IN THIS ISSUE...
- Tall Timbers hosts the Prescribed Fire Science Consortium
- Longleaf Planted for Eagle Scout Project
- Night Burn of the Wade Tract Conducted
- Ladies Luncheon hosted by Tall Timbers at historic Dixie Mansion
RESEARCH & LAND MANAGEMENT
Spring 2018 | Vol 11 | No 2
Prescribed Burn of the Wade Tract Preserve at Night — a Site to Behold
Tall Timbers conducted a night burn on the west side of the Wade Tract old-growth longleaf pine forest on Arcadia Plantation on March 26. This kind of burning is relatively mild, causing little crown scorch and resulting in some unburned patches. Since this is a longleaf pine mast year (seed dispersal year, occurring about once in a decade), we wanted to allow some of the longleaf pine seedlings to escape fire and become established in the open gaps were there are currently no trees. These areas are less likely to burn because there are fewer pine needles to provide fuel. Burning at night is the way it was typically done in the South, until a few decades ago, having the advantages listed above and leaving some unburned areas as cover for quail. They are also beautiful to behold. Arcadia manager and forester Paul Massey called to congratulate us on a burn nicely done, saying, “That burn took me back 40 years!”
Night burns have become rare because of increasing concerns about smoke management, resulting in reluctance on the part of state forestry agencies to issue burn authorizations allowing fire past 5:00 PM. Typically, when the sun goes down and stops heating the soil surface, the warm air slowly rising from the ground creates an “inversion layer” over the cooler air beneath, creating a low ceiling on rising smoke. This presents a dangerous situation for roadways where smoke may reduce visibility. Low winds and high humidity and make the situation worse, where smoke may creep down into drains and onto roadways, and water may adhere to smoke particles to make fog.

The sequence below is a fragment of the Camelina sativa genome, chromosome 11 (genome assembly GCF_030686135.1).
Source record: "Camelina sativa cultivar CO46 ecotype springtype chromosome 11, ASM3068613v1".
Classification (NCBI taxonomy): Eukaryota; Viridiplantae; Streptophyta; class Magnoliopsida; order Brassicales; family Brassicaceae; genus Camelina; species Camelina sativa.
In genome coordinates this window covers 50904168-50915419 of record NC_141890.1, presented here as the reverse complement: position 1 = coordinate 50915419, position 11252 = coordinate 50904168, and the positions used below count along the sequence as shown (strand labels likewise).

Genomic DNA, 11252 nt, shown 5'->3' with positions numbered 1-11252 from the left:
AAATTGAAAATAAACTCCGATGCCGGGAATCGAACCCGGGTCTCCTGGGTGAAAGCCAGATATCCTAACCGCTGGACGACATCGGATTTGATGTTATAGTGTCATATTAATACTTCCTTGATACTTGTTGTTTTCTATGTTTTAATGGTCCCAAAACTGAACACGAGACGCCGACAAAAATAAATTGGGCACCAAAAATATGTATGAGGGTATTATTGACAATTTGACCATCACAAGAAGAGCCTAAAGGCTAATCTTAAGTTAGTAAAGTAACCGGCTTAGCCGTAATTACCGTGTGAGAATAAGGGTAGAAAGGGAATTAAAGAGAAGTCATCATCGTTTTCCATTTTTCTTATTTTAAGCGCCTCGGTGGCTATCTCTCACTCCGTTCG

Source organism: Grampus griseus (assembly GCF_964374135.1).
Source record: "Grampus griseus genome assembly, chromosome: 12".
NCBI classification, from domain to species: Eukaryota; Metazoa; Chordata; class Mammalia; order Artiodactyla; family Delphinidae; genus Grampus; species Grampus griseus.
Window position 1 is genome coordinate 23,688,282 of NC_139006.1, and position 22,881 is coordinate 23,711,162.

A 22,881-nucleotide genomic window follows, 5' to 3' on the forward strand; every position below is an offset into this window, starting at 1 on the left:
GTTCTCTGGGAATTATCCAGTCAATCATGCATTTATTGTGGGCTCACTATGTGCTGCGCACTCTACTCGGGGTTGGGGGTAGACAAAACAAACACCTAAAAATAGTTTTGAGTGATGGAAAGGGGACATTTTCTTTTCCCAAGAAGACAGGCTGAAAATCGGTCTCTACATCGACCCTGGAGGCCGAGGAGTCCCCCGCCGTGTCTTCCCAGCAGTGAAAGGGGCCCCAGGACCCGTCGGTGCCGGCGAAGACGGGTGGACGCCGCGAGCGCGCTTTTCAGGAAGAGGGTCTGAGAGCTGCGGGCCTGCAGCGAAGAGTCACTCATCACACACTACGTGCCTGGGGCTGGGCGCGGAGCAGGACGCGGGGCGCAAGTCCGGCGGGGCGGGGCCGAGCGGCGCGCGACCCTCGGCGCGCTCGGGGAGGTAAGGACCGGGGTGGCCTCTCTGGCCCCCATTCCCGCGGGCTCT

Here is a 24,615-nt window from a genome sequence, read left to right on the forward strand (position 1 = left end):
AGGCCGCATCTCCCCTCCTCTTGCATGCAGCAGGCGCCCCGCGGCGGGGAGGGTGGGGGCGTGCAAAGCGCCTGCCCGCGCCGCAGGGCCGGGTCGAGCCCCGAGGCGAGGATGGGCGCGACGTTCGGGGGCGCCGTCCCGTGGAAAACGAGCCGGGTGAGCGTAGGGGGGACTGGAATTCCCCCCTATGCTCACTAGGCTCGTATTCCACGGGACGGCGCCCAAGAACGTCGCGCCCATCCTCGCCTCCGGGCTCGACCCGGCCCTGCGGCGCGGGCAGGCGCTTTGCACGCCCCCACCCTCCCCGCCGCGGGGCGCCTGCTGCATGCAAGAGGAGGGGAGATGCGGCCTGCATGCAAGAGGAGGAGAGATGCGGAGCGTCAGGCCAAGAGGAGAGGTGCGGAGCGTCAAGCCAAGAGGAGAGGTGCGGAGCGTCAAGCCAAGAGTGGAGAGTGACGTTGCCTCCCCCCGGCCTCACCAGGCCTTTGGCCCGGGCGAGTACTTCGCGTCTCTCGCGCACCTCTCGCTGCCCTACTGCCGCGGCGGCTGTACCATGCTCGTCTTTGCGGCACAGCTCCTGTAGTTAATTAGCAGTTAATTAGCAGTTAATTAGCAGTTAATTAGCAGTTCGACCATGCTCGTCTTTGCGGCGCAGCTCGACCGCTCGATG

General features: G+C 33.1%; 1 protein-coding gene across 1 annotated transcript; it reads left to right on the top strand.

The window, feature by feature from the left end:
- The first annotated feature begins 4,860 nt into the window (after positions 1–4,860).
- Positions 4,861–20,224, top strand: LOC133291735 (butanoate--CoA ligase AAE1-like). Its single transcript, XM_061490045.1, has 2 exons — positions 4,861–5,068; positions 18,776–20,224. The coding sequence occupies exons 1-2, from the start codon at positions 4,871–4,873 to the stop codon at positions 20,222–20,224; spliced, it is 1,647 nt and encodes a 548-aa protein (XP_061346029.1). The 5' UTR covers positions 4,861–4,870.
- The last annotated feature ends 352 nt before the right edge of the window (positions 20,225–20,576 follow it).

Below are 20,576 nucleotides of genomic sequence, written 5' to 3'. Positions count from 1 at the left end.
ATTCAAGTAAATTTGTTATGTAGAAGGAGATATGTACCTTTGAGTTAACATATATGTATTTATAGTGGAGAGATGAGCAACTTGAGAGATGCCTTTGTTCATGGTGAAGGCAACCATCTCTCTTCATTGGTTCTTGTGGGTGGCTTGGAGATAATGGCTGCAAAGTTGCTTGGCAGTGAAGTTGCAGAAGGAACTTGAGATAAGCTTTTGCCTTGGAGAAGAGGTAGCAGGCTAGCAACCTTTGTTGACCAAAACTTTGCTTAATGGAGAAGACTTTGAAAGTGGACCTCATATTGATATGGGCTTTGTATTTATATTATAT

The night we burned, the night time dispersion index were unusually high, over 15 compared to the usual level of 2-4, owing to strong winds, low night time humidity, and a cool cloudy day, preventing a strong inversion. Fuels were also moist and did not smolder long after the fire went out. The result was no smoke on roads and a successful burn. However, these conditions are rare — maybe a few in a modern lifetime — as safety, including good smoke management, is priority number one.
Austin Dixon and Cinnamon Morrison were on the burn team for the Wade Tract prescribed fire. Cinnamon is refilling Austin’s water bag.